The three basic things you should know about trade
To coincide with the World Economic Forum in Davos, earlier this week the International Trade Secretary Liam Fox extolled the benefits of free and fair trade and set out how those principles were informing his department’s trade strategy. In contrast to President Trump, Dr Fox looks at the world as a source of trading opportunities, not threats, and is fond of quoting the IMF forecast that 90 per cent of world growth over the next ten to 15 years will come from outside continental Europe.
But it is worth sounding a few notes of caution about what that world of opportunities means for our trade policy, particularly from an environmental perspective. To do that it’s helpful to understand a few basic facts about the tricky topic of trade:
1. We can’t ignore our biggest markets
The main customers for UK goods and services are in the EU (43 per cent our biggest single market) and the US (18 per cent). Although China and India will be a major source of global growth over the next decade they only represent three per cent and one per cent of our exports respectively and that will not change overnight.
Therefore, the suggestion that the UK should be more concerned about securing trade deals with the rest of the world than with negotiating a trade deal with the EU is dangerous. Of course, the UK should be looking to grow trade with emerging nations, but we should do that alongside maintaining access to our major, existing markets.
2. You can trade without a trade deal
Every country can trade with pretty much every other country if there is a buyer and a seller. The UK sold £16.8 billion worth of goods and services into China which sold £42.3 billion back to us in 2016, all without a trade deal. However, a trade deal does make the process easier, if lower customs duties and taxes (tariff barriers) are agreed than those set with the World Trade Organisation (WTO). A deal can also agree product standards, professional qualifications or any other rules for selling a good or service to another country (non-tariff barriers).
The lower the tariffs and the more closely aligned the regulations and standards of two countries, the easier it is for them to trade. At the moment the EU is effectively the UK’s home market: selling to someone in Umbria is the same as selling it to someone in Cumbria. But being inside the single market or the customs union means that, although UK companies can trade with any country they want, the government can’t strike its own trade deals because the EU negotiates agreements on behalf of all its member states.
3. A good deal with the EU or anyone else will have to consider the environment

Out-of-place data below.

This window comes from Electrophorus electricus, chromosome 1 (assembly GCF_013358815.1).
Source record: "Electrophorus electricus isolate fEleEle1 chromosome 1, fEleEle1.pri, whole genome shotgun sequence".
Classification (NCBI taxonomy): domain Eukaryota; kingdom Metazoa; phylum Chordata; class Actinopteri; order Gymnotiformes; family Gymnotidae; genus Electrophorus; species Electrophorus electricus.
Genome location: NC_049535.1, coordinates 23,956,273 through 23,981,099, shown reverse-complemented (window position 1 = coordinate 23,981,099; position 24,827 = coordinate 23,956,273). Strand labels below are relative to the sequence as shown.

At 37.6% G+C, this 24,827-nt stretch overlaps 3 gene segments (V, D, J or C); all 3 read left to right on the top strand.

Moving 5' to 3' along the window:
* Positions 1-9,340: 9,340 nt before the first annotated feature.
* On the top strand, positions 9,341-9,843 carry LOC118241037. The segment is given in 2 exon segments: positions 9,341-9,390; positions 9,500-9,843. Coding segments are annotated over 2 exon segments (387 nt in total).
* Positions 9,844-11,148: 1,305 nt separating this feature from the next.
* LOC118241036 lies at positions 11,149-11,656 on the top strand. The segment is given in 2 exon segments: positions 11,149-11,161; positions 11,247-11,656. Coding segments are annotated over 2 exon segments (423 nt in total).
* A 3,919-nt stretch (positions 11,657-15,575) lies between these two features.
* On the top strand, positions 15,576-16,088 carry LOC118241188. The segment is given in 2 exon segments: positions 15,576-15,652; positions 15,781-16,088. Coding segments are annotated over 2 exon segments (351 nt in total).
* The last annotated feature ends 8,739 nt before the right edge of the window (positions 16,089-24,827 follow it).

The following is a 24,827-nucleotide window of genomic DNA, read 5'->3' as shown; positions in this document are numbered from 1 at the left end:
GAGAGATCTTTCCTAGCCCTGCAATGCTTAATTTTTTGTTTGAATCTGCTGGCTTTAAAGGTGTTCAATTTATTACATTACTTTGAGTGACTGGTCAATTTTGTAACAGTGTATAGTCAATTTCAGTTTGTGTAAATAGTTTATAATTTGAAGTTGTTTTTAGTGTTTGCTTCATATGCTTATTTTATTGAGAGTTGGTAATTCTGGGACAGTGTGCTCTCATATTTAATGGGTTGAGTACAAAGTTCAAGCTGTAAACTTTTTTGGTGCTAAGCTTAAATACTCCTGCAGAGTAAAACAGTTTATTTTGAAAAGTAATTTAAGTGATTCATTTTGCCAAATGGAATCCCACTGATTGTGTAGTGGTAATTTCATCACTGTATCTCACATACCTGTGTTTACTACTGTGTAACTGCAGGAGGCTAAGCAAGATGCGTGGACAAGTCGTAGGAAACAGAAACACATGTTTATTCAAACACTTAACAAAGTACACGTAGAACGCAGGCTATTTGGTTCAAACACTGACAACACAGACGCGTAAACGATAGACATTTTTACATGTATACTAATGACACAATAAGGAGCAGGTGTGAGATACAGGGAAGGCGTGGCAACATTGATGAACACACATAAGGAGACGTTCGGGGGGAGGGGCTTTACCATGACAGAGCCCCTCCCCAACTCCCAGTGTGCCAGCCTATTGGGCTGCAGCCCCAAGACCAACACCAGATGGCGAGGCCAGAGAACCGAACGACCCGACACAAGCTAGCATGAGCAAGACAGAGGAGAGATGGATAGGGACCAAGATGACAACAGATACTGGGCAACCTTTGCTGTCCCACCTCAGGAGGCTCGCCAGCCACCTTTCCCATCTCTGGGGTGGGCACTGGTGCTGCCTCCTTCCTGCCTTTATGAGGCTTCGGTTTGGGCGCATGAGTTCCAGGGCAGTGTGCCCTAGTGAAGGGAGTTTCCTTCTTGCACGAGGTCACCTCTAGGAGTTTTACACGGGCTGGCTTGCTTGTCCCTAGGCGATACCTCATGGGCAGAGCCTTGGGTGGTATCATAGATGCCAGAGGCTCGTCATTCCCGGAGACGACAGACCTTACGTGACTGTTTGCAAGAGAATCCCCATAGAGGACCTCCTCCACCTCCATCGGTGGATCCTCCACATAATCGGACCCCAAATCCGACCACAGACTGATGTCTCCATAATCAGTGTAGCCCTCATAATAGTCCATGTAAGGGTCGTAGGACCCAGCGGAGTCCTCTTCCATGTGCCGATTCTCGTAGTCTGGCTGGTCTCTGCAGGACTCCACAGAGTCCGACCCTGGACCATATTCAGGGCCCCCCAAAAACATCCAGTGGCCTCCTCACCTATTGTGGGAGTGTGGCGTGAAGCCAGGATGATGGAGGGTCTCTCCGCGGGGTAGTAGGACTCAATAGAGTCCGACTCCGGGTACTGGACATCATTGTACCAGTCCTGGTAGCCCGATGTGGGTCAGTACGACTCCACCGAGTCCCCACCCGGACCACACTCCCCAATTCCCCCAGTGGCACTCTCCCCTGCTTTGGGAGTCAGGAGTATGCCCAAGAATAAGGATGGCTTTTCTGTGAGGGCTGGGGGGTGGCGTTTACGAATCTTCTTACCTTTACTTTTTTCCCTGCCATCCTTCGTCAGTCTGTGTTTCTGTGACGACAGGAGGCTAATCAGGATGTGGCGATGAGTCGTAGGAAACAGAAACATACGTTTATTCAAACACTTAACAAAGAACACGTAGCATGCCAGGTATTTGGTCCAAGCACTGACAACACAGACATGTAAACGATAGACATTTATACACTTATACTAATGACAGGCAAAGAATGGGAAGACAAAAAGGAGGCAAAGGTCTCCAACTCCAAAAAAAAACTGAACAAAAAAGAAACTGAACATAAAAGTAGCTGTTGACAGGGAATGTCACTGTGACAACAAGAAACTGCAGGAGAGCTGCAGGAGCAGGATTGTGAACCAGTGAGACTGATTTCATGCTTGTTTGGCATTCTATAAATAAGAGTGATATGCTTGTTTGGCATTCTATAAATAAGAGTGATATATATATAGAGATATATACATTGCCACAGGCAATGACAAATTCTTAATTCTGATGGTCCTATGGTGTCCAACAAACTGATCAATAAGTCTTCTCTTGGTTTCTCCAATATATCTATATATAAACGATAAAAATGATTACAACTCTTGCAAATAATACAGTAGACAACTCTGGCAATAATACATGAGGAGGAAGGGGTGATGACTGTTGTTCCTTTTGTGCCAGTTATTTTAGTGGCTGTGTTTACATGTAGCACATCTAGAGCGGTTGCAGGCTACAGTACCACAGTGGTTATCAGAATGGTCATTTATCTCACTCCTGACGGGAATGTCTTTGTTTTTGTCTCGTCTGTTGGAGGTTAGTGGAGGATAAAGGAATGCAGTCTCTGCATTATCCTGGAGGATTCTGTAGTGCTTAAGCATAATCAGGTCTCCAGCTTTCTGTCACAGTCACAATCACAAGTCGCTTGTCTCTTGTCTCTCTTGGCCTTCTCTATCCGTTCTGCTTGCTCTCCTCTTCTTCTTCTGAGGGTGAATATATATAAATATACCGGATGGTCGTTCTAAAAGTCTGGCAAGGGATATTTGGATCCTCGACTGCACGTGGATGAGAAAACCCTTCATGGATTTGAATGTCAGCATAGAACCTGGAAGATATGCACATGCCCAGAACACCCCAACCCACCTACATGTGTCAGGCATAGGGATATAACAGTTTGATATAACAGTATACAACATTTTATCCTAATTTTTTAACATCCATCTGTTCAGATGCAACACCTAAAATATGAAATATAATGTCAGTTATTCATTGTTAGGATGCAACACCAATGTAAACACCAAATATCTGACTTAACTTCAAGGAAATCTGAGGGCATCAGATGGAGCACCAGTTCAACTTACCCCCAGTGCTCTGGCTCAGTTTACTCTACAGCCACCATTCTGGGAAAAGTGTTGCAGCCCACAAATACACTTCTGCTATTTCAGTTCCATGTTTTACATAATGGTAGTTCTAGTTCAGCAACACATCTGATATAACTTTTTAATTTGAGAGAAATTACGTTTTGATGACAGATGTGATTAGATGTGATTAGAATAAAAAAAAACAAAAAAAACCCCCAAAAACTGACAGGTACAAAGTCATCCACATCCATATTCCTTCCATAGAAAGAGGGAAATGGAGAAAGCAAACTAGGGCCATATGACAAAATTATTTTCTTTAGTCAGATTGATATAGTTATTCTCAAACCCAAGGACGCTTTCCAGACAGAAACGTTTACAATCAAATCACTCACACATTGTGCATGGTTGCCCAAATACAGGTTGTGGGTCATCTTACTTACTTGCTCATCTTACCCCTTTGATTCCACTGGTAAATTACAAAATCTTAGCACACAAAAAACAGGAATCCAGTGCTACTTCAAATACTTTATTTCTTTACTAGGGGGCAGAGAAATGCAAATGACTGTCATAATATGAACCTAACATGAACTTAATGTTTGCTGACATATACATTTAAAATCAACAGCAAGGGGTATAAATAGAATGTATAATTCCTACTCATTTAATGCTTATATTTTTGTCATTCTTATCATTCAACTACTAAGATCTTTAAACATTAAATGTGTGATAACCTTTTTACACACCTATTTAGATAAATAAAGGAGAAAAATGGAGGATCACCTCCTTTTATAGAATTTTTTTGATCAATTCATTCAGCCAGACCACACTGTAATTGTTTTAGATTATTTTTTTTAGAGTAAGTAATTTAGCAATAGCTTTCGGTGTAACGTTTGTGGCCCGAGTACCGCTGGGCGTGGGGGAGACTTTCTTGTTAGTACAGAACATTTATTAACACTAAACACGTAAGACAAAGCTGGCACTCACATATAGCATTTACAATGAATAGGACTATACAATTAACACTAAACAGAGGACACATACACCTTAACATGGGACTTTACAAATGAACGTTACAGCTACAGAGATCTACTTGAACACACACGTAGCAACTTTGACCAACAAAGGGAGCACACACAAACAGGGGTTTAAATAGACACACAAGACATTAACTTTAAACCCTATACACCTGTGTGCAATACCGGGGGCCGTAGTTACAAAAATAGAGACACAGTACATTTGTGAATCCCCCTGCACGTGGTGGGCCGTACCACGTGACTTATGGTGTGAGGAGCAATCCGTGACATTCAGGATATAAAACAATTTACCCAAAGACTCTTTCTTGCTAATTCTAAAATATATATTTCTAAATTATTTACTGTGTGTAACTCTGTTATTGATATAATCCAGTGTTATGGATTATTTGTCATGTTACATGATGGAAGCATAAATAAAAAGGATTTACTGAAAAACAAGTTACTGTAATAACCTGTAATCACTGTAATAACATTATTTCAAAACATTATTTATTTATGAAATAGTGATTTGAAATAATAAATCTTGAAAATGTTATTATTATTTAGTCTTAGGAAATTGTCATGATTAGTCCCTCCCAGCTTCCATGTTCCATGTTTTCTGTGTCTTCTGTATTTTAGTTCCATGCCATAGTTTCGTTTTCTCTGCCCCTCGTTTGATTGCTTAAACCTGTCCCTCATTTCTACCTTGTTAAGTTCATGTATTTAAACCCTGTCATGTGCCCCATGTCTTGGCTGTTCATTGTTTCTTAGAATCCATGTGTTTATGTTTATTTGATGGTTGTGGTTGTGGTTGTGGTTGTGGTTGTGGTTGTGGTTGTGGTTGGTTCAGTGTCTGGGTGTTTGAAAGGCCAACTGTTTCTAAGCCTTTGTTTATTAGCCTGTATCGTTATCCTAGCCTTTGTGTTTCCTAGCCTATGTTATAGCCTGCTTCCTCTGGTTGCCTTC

Our recent report UK trade in a decarbonising world shows that 39 per cent of the global economy is committed to lowering emissions by 80-95 per cent by 2050, and the biggest markets for new low carbon infrastructure – generation, grid systems, transport and new buildings – are in the emerging economies the UK wants to increase its trade with.
OECD analysis shows that the number of trade deals that include provision for environmental co-operation rose from 22 per cent to 67 per cent in the five years up to 2012. Governments reducing their power and industrial sector emissions at home don’t want to be undercut by companies who don’t comply with the same standards. Increasingly trade deals need to help to achieve environmental aims and level the playing field.
A version of free trade that lets any products into the UK, no matter how they were produced, undermines domestic policy to meet carbon reductions at home. Our manufacturers are rightly concerned about being put at a disadvantage if domestic policy requires them to pay their fair share of environmental costs whilst their foreign competitors don’t have to. A trade policy that ends up with a race to the bottom on standards or offshoring UK industry to places with higher carbon intensity production is not in line with the ambition of the UK’s Industrial Strategy, Clean Growth Strategy, 25 year environment plan or our obligations under the Climate Change Act.
Liam Fox is right to look at markets beyond the EU, but should remember that UK green exports in offshore wind and electric vehicles are currently produced in pan-European supply chains for the EU market, and its regulations and standards have helped us to build up the considerable expertise in low carbon development that the rest of the world now wants to buy.